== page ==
Mixed Race in the Age of Mrs. O

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...written with Marcia A. Dawkins, Ph.D.

...pics borrowed from Mrs.O and New York Times websites

This study is designed to examine how mixed race identity is formulated and discussed by young adults in the United States. An intensely interdisciplinary project, we begin by discussing racial mixedness and identity “with a twist” as they pertain, not to President Obama but, to First Lady Michelle Obama. Self-identified as and accepted as “Black,” her mixed race ancestry is the subject of recent scrutiny.

We begin by drawing on theories from Communication, Law, History and Critical Mixed Race Studies to engage this race/mixed race paradox (Pabst, 2003). In particular, we contextualize our project within the broader contemporary discourses and definitions of race, mixed race, and post-race. We then share the results from an open-ended survey of approximately 300 college age respondents who describe the first time they realized they were a race and how, if at all, they were affected by this realization.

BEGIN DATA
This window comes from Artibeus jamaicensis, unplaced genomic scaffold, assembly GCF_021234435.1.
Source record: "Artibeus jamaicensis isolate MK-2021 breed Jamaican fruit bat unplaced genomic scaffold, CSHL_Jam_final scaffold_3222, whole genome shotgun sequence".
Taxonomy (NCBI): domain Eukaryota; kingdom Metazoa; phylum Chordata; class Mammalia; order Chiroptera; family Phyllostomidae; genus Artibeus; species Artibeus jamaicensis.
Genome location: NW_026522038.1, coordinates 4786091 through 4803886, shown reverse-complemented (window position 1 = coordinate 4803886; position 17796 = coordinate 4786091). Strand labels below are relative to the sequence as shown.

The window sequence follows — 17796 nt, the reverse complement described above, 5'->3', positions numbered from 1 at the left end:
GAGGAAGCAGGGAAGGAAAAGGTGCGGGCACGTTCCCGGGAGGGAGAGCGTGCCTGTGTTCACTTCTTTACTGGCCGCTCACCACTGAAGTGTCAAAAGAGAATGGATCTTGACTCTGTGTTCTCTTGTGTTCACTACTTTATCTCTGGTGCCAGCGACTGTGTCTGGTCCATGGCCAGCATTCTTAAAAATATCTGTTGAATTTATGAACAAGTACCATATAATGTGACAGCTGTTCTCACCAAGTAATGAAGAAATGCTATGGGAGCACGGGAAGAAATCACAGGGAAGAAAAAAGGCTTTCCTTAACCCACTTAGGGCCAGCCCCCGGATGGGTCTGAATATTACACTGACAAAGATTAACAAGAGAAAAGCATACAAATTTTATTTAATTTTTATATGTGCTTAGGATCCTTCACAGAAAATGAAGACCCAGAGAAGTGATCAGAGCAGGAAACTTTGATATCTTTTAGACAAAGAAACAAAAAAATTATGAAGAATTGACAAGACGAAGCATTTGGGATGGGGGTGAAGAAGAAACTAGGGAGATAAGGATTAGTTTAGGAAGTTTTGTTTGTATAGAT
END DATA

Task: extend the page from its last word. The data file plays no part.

We conclude by summarizing survey results, focusing especially on the approximately 177 respondents who described themselves monoracially but with some mixed race ancestry. Results suggest the need to move beyond biracial black/white stages of biracial identity formation outlined by Nance and Foeman (2002): racial awareness, coping, identity emergence, and maintenance. Emergent themes yield hypotheses with implications for future research and action. Case in point: U.S. involvement in wars in the Middle East has profound implications for both status of Arab Americans and the “mixed” children of people of Arab descent and other Americans.